In 1985, hours after learning of the death of his 19-year-old daughter Sarah after a night of consuming alcohol and drugs at a party in New Delhi, Mr. Claiborne dictated a story by telephone from halfway around the world about a catastrophic cyclone and tidal wave in coastal Bangladesh.

“I can still remember the two of us crying on the phone,” recalled Michael Getler, a former Post editor who is now ombudsman of PBS. “He insisted on completing his story.”

William Livingston Claiborne was born Feb. 16, 1936, in New York City. In 1959, he graduated from what is now Hobart and William Smith Colleges in Geneva, N.Y., and spent his early journalism career at newspapers in Rochester, N.Y., and on Long Island.

He joined The Post in 1969 as a night city editor but soon threatened to quit unless he got a reporting job that would get him out of the office and preferably out of town. He joked that he essentially blackmailed his boss into a reporting slot by threatening to quit for a Ford Foundation fellowship.

Mr. Claiborne gained his moment in the public spotlight over the D.C. jail story and the resulting turmoil over a Pulitzer Prize for his reporting.

In 1973, jurors for the annual journalism awards unanimously recommended that Mr. Claiborne win for best local spot news “for his enterprising, incisive and courageous reporting” that “represents the high ideals of the Pulitzer Prize.”

It was one of three Pulitzers recommended by the jurors for The Washington Post that year. But the Pulitzer advisory board, which outranks the Pulitzer jury, decided to give The Post an additional prize for its Watergate coverage. This would have meant four Pulitzers for The Post, which at the time was more than any newspaper had received in a single year.

The award to Mr. Claiborne and another recommended for The Post for international reporting were withdrawn. Because of the on-again-off-again status of his award, Mr. Claiborne joked that he would probably be better remembered for the prize he did not win than for the many others he did win.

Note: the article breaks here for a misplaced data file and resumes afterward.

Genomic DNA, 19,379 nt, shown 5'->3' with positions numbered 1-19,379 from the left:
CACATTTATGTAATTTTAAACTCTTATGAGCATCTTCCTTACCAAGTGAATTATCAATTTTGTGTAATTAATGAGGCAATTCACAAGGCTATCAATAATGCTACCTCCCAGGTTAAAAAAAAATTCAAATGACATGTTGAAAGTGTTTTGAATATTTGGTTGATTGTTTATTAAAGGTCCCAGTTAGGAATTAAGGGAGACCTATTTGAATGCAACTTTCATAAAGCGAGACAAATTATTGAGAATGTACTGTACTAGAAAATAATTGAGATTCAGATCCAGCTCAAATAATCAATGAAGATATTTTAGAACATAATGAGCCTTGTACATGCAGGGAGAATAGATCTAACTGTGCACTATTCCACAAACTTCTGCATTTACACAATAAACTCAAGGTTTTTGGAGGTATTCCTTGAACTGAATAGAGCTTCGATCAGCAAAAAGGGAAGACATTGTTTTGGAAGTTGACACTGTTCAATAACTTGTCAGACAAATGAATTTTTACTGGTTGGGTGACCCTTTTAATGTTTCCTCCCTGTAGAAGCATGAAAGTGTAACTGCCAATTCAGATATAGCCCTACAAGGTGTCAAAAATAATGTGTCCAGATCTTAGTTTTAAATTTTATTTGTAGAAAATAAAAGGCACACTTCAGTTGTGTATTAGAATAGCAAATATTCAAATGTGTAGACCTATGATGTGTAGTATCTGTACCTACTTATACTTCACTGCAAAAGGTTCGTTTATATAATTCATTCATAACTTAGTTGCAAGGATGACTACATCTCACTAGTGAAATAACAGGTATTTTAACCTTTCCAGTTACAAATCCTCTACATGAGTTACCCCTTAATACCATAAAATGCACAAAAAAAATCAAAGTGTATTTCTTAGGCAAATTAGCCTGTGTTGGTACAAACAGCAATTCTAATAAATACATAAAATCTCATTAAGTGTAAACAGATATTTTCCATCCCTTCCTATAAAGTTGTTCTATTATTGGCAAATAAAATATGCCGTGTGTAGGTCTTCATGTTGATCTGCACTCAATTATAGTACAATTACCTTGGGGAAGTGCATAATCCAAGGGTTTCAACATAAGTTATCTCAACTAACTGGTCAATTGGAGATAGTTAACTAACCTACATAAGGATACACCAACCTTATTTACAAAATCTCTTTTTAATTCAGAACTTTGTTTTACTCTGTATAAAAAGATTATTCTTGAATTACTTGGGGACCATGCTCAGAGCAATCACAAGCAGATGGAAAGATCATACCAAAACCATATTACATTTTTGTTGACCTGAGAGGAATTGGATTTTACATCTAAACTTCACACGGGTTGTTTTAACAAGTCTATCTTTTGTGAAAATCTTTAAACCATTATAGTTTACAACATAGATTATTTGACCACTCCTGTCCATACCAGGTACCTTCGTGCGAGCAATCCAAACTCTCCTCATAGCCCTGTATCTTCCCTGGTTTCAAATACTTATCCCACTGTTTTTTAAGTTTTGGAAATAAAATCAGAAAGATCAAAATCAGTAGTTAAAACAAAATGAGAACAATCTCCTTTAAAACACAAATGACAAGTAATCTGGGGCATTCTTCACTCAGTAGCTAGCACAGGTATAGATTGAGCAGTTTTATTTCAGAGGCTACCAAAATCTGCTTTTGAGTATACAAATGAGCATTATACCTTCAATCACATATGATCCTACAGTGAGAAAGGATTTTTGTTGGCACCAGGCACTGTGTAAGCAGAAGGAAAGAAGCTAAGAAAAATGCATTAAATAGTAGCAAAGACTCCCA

After retiring from The Post in 2001, Mr. Claiborne settled in Melbourne, Australia, with his wife, the former Alma Morse, whom he married in 1961. Other survivors include a daughter, Lisa B. Claiborne of Melbourne; a sister; a half-brother; two half-sisters; and three granddaughters.

His death, from lung cancer, was confirmed by his wife.

To his many domestic and foreign assignments, Mr. Claiborne brought an old bugle, which was an occasional source of entertainment at late-night parties.

The bugle also was handy one night in the early 1980s when Mr. Claiborne was posted in India. He discovered that the night watchman he had hired to guard his home and office was sleeping on the job.

In the darkness Mr. Claiborne, bugle in hand, crept outside to a spot close to the dozing watchman. He raised the horn to his lips and blew reveille. Startled, the guard, an Indian army veteran, leapt to his feet, snapped a salute and shouted, “Duty, sir!”

Jennifer Jenkins contributed to this report.